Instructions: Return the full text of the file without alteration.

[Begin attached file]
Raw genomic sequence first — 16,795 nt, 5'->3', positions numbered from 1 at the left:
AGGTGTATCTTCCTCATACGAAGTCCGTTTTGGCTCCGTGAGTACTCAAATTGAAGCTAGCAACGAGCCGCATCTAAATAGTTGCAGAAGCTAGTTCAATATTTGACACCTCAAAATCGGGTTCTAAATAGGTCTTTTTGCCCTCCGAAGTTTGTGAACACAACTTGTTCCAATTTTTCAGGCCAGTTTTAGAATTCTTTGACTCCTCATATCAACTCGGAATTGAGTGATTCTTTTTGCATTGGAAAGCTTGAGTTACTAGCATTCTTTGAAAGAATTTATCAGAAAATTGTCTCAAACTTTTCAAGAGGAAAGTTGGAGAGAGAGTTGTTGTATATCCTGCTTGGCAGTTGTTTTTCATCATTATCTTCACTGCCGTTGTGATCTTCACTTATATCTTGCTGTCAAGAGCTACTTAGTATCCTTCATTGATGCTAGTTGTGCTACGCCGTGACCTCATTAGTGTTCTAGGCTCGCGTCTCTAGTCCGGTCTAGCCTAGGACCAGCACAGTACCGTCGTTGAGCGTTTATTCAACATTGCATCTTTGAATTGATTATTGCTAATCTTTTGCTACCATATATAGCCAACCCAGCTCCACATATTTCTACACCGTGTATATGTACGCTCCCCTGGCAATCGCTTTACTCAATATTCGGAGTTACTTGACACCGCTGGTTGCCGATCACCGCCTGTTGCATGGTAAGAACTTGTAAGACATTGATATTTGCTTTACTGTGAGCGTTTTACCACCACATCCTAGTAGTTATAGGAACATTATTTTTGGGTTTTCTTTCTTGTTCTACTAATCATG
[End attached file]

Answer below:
Raw genomic sequence first — 16,795 nt, 5'->3', positions numbered from 1 at the left:
AGGTGTATCTTCCTCATACGAAGTCCGTTTTGGCTCCGTGAGTACTCAAATTGAAGCTAGCAACGAGCCGCATCTAAATAGTTGCAGAAGCTAGTTCAATATTTGACACCTCAAAATCGGGTTCTAAATAGGTCTTTTTGCCCTCCGAAGTTTGTGAACACAACTTGTTCCAATTTTTCAGGCCAGTTTTAGAATTCTTTGACTCCTCATATCAACTCGGAATTGAGTGATTCTTTTTGCATTGGAAAGCTTGAGTTACTAGCATTCTTTGAAAGAATTTATCAGAAAATTGTCTCAAACTTTTCAAGAGGAAAGTTGGAGAGAGAGTTGTTGTATATCCTGCTTGGCAGTTGTTTTTCATCATTATCTTCACTGCCGTTGTGATCTTCACTTATATCTTGCTGTCAAGAGCTACTTAGTATCCTTCATTGATGCTAGTTGTGCTACGCCGTGACCTCATTAGTGTTCTAGGCTCGCGTCTCTAGTCCGGTCTAGCCTAGGACCAGCACAGTACCGTCGTTGAGCGTTTATTCAACATTGCATCTTTGAATTGATTATTGCTAATCTTTTGCTACCATATATAGCCAACCCAGCTCCACATATTTCTACACCGTGTATATGTACGCTCCCCTGGCAATCGCTTTACTCAATATTCGGAGTTACTTGACACCGCTGGTTGCCGATCACCGCCTGTTGCATGGTAAGAACTTGTAAGACATTGATATTTGCTTTACTGTGAGCGTTTTACCACCACATCCTAGTAGTTATAGGAACATTATTTTTGGGTTTTCTTTCTTGTTCTACTAATCATG